Michigan wardrivers await sentencing
'This has messed up my entire life,' laments wireless felon
In what prosecutors say is likely the first criminal conviction for wardriving in the US, a Michigan man plead guilty Wednesday to a federal misdemeanor for using the Internet through an open Wi-Fi access point at a Lowe's home improvement store in suburban Detroit.
Paul Timmins, 23, pleaded guilty to a single count of unauthorized access to a protected computer. He was cleared of more serious charges of participating in a scheme organized by his roommate and another man to later use the wireless network to hack into Lowe's computers and siphon credit card numbers.
Timmins, who works as a network engineer, and his then-roommate Adam Botbyl, now 21, initially stumbled across the unsecured wireless network at the Southfield, Michigan Lowe's in the spring of 2003, while driving around with laptop computers looking for wireless networks - the geek sport of "wardriving".
Timmins immediately used the network to check his email, not knowing that it wasn't intended for public access, he claimed in an a telephone interview with SecurityFocus on Thursday. Then when he tried to surf the Web, and found himself connected to a Lowe's corporate portal instead, he realized it was a private corporate network, and he disconnected, he says.
"Was it in violation of the law?" Timmins said. "Technically, yes... Did Adam seeing it help him decide to hack Lowe's? Definitely. But it's not like I said, 'Here's a good place to hack,' or anything. Had he not seen me do that, he would probably have chosen a different retail store."
Botbyl noted the network, and six months later returned with his friend Brian Salcedo, now 21, a young hacker on the last month of a three-year probation term from a juvenile computer crime conviction. From the parking lot of the Southfield Lowe's, Salcedo and Botbyl used the wireless network to route through the company's corporate data center in North Carolina and connect to the local networks at stores in Kansas, North Carolina, Kentucky, South Dakota, Florida, and two stores in California.
At two of the stores - in Long Beach, California and Gainseville, Florida - Botbyl and Salcedo modified a proprietary piece of software called "tcpcredit" that Lowe's uses to process credit card transactions, building in a virtual wiretap that would store customer's credit card numbers where the hackers could retrieve them later.
"I tried to discourage Adam several times," says Timmins. "He kept saying, 'They won't catch us.' I'm like, 'Whatever. Don't do it here.'"
At some point, Lowe's network administrators and security personnel detected and began monitoring the intrusions, and called in the FBI. In November, a Bureau surveillance team staked out the Southfield Lowe's parking lot, and spotted a white Pontiac Grand Prix with suspicious antennas and two young men sitting inside, one of them typing on a laptop from the passenger seat, according to court documents. The car was registered to Botbyl.
After 20 minutes, the pair quit for the night, and the FBI followed them to a Little Ceasar's pizza restaurant, then to a local multiplex. While the hackers took in a film, Lowe's network security team pored over log files and found the bugged program, which had collected only six credit card numbers.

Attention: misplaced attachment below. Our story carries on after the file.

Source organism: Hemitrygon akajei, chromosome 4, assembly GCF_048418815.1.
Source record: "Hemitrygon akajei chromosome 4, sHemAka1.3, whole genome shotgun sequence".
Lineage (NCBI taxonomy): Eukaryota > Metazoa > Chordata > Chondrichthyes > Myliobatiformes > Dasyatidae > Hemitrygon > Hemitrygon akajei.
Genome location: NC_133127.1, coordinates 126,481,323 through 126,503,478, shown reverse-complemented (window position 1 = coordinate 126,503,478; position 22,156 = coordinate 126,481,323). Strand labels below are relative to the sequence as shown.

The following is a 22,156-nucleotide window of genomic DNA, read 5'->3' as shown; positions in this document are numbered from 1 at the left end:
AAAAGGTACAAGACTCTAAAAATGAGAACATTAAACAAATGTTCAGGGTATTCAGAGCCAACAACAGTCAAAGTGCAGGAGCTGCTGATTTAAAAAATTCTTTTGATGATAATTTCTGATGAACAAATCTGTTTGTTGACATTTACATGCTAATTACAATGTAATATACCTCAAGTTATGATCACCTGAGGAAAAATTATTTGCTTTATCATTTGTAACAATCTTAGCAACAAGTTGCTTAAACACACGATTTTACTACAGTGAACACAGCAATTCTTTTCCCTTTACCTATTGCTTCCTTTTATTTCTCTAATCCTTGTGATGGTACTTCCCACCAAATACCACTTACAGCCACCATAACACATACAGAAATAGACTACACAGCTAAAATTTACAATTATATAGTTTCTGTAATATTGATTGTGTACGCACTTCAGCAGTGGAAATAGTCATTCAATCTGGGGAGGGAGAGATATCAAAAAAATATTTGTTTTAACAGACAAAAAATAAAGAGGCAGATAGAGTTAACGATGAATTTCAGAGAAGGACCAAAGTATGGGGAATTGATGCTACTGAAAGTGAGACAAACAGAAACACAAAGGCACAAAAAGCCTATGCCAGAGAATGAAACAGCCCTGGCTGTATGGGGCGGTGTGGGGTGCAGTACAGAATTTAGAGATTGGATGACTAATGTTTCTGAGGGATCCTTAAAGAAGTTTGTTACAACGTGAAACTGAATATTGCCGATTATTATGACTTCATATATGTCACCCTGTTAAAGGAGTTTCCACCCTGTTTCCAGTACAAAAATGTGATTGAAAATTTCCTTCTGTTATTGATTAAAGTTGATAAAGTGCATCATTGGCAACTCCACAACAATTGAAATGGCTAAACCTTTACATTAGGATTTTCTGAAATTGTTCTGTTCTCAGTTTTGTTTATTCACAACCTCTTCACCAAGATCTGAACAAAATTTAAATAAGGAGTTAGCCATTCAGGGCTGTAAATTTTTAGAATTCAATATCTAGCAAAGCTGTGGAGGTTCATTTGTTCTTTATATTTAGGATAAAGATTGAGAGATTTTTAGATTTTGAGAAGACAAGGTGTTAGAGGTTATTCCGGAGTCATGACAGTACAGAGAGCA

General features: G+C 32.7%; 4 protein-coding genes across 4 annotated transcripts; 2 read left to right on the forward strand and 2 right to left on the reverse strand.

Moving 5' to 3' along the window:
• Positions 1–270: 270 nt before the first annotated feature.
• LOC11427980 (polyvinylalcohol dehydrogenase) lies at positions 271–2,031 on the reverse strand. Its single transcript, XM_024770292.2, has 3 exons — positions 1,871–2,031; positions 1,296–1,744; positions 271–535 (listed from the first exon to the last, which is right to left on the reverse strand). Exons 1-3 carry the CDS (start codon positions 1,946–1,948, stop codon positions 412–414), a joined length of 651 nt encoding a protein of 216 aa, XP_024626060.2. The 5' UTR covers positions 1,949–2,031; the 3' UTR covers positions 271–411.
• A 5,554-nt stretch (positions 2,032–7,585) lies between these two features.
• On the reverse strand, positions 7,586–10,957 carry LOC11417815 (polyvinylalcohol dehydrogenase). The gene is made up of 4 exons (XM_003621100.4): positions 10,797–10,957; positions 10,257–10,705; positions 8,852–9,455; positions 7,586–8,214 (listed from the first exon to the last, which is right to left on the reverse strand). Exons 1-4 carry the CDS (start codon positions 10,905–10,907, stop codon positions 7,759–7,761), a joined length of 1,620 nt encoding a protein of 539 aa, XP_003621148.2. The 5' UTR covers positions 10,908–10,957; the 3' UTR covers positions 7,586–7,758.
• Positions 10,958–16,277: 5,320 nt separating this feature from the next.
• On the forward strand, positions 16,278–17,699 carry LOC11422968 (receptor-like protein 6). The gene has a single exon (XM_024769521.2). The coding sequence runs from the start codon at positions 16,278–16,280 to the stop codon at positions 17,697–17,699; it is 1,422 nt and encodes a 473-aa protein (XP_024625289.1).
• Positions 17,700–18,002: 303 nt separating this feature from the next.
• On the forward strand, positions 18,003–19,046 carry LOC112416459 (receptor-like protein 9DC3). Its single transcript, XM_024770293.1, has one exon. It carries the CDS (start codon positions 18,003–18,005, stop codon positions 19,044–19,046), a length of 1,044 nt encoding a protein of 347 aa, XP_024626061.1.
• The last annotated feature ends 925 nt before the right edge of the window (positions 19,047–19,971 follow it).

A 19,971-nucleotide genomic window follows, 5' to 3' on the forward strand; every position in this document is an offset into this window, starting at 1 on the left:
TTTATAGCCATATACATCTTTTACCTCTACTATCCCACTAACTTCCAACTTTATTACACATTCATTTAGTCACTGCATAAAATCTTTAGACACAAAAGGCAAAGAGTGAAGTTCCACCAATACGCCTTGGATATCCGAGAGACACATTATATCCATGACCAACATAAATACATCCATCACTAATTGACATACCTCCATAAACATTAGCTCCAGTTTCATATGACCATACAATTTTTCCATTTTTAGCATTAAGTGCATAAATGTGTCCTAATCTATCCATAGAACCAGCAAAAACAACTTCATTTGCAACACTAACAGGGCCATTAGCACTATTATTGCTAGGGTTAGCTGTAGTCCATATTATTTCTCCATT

FBI agents initially misidentified Timmins as the passenger in Botbyl's car, and both men were arrested on 10 November. Under questioning, Botbyl and Timmins pointed the finger at Salcedo.
All three men were slammed with a 16-count federal indictment in North Carolina, where Lowe's data center is based, charging them with computer intrusions, damage and fraud. Last June, Salcedo and Botbyl both entered guilty pleas in plea agreements with prosecutor Matthew Martens. Botbyl faces 41 to 51 months in prison under federal sentencing guidelines; Salcedo faces an unusually harsh 12 to 15 year prison term, based largely on a stipulation that the potential losses in the scheme exceeded $2.5 m. Both men are eligible for lower sentences if the government credits them with providing substantial assistance in prosecuting other suspects. No sentencing date has been set.
Salcedo is being held without bail, and could not be reached for comment.
In an interview Thursday, Botbyl, free on bail, unemployed, banned from computers and awaiting a certain prison term, expressed regret over the credit card scheme.
"I'm accepting responsibility for what I did, and the consequences" said Botbyl, who was a computer science student at the time of his arrest. "It's going to take a lot to start to get my reputation back. This has messed up my entire life for at least 10 or 15 years. It'll be at least 2010 before I can even touch a computer again."
Timmins' misdemeanor conviction will leave him better situated than Botbyl and Salcedo: his possible sentence ranges from probation, to a maximum of 12 months in custody. No sentencing date has been set.
Cyberlaw lawyer Jennifer Granick, director of Stanford Law School's Center for Internet and Society, agrees with the government that Timmins' is likely the first wardriving conviction. But she isn't convinced that he actually committed a crime.
"Using an open wireless access point isn't the same thing as using a computer illegally," says Granick. "Convictions for this type of thing are possible where it's part of a larger criminal case, but it shouldn't happen in the absence of some other criminal purpose, like stealing credit cards, or knowledge that the network is closed. Wardriving isn't criminal."
"All he did was check his email and try to browse the Internet," said Botbyl. "That's the only connectivity he had with their network. He didn't do anything at all... I think the only reason they charged him is because they arrested him."
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